couldn’t get traction anywhere.  I looked
around and thought for a bit.  Most of
the soft snow was by the boulders.  How
could I use this to my advantage?

I decided to hug the boulders, and make stairs with the soft
snow at their base and around their sides.
I’d be able to hold onto the grips in the rock on my way up and down,
giving me stability.  This took quite a
bit of effort, but I needed to make sure I’d be able to climb back down after
climbing up.  Several times I stopped to
make sure these stairs “worked” in steep areas.
Success!  It was slow going, but
eventually I made it to the ridge!
Woohoo!  

I was so glad there wasn’t much wind today!  The ridge wasn’t very wide, but only half
covered with snow, so it was easily navigable.

I made it to Challenger Point at 9:15am.  Here’s proof of summit:

And a 360 degree video.

Challenger Point was named in memory of the Challenger Space
shuttle, and there’s a plaque there to commemorate it.

OK, now I looked over at Kit Carson Peak.  It did indeed look like The Avenue was full
of snow, but if I’ve learned anything from Mountaineering, everything looks
different up close.  I decided to hike
over and take a look.  The worse that
could happen would be I’d have to come back for Kit Carson another day, but re-summit
Challenger Point today (which would give me more elevation gain!  Woot!).

I couldn’t take the traditional route down Challenger to Kit
Carson because of that darn snow.  It was
really hard packed and slippery there.
Luckily however, the ridge was pretty dry, so I just followed that
down.  

When I reached the small saddle between Challenger and Kit
Carson I could see the Avenue was indeed full of snow, but navigable.  And, an added plus:  The snow as soft!  I’d be able to get traction!  I was on my way.  

All I have to say about Kit Carson Peak, even with the snow,
was that it was SO MUCH EASIER than Challenger Point!  It was very straightforward, had lots of
cairns, and was easy to follow.  

I made it up Kit Carson at 10:15am.  Here’s picture proof I summited

And a 360 degree view

I was fully aware at this point I was only halfway done with
my hike.  I now had to hike back over Challenger
point and back down the mountain.  

Oh, this sign says:  Danger:  Lose Rocks.
Many people have died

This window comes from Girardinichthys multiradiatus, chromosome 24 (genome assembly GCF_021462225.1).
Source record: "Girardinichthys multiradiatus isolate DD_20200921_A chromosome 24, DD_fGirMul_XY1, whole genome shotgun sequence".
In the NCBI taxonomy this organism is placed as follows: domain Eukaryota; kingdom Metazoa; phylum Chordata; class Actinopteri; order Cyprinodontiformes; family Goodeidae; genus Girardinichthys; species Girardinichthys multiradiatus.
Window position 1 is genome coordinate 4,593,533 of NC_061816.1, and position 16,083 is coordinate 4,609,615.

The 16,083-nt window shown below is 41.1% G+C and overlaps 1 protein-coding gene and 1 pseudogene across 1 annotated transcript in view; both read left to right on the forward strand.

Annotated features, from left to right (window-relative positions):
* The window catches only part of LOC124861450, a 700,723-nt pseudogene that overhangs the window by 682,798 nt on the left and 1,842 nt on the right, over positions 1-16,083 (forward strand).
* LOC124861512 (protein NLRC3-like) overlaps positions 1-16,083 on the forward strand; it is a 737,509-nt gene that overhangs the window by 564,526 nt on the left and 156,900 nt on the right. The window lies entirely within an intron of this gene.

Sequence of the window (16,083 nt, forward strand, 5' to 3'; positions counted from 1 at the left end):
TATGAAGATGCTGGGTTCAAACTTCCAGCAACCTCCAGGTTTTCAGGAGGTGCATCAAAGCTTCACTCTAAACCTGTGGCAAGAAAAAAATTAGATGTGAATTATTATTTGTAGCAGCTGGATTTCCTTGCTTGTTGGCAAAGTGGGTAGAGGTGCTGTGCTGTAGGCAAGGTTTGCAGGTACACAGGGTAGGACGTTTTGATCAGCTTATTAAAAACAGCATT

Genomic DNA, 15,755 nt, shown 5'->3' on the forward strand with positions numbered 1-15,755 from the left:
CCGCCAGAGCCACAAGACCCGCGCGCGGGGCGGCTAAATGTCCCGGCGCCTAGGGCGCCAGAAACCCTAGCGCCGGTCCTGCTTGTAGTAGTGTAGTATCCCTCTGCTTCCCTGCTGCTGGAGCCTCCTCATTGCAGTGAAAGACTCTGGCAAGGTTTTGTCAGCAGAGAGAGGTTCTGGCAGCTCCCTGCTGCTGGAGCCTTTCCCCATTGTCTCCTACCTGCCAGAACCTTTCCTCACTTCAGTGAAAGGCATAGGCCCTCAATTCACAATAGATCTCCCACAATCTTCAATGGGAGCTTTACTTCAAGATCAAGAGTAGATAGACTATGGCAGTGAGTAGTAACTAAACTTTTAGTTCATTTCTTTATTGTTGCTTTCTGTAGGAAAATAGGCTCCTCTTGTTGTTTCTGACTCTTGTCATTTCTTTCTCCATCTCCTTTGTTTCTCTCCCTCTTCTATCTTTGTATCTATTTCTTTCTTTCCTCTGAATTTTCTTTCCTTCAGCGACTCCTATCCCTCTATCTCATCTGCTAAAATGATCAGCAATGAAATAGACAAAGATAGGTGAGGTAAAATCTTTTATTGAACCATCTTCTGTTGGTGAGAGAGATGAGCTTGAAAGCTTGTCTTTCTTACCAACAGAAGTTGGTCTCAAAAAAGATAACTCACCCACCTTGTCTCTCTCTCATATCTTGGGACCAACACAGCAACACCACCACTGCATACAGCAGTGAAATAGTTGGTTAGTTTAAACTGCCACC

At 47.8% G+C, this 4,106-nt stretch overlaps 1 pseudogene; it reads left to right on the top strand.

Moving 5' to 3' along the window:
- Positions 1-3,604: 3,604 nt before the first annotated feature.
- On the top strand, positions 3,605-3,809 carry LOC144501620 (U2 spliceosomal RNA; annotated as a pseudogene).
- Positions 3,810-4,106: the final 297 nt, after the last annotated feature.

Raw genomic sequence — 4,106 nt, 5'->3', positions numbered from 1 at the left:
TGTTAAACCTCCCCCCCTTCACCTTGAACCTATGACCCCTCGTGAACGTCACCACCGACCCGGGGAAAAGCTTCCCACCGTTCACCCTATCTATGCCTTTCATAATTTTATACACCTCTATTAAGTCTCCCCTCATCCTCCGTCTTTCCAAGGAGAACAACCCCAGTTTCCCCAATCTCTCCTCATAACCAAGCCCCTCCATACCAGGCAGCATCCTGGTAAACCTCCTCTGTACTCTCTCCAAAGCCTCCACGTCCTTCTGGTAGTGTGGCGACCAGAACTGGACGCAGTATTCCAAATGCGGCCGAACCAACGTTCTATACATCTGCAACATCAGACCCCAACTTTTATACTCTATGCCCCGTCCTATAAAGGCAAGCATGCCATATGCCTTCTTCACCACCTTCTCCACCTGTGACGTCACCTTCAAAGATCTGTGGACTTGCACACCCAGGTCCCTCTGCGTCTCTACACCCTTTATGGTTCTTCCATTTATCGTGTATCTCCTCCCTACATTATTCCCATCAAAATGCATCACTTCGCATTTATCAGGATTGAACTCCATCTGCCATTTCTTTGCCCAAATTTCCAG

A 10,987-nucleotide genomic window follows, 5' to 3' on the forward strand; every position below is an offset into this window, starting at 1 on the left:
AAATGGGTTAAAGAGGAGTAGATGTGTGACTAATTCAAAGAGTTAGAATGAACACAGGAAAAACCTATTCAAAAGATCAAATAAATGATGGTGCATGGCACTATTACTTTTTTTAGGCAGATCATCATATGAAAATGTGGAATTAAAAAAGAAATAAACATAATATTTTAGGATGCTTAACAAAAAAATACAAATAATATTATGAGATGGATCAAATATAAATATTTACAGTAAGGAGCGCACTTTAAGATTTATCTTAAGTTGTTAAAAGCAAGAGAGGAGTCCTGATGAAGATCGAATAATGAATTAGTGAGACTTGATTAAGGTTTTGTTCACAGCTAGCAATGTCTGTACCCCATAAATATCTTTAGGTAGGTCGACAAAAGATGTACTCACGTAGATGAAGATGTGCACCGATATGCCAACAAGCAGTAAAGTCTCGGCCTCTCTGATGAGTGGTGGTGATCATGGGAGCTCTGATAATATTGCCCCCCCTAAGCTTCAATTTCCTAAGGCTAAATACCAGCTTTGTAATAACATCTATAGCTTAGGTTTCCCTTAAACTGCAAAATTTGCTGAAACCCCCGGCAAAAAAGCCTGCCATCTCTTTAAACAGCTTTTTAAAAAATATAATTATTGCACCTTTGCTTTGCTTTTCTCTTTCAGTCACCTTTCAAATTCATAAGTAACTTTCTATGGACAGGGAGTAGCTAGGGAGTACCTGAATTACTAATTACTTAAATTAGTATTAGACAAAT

Hiking back down proved a challenge, but I’m proud to say my
stairs worked!  A few times I needed to
glissade a very short distance (less than 10 feet) to make it to a safe area,
but otherwise it was a success!  Very
slow going, as I didn’t want to slip and fall, but a success nonetheless.  The entire hike down to the basin seemed to
take forever!  Have I mentioned I hate
gullies?

I made it back down and crossed the lake, this time in the
daylight. I could see where a piece of ice had broken off in the lake, and
heard another large rock drop!  The lake
was indeed iced over, but not completely frozen.

On the way back down to the TH I thought about how
Challenger Point is a Difficult Class 2, but Kit Carson Peak is an Easy Class
3.  But that was totally reversed when
snow was added into the mix!  Challenger
Point was much, much harder for me today than Kit Carson Peak. In fact, it was
the hardest 14er I’ve done so far, even though it technically shouldn’t
be.  It’s amazing what ice and snow will
do to a climb!  But I got in that
elevation gain, so I’m happy!

Side note:  I didn’t see anyone else on the mountain at all today?  I was the only vehicle at the trailhead when I got there and when I left…

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Author: Laura M Clark

Mom, Solo Colorado 14er Finisher, Outdoor Enthusiast, Traveler, and Girl Scout Leader with an MBA in International Business and Marketing. I work in Software. I value adventure, growth, courage, wisdom, integrity, accountability, and family. I enjoy yoga, wine, traveling, reading, and the outdoors (especially hiking, backpacking, fishing, and camping). I strive to be the person who inspires and motivates myself and others to succeed.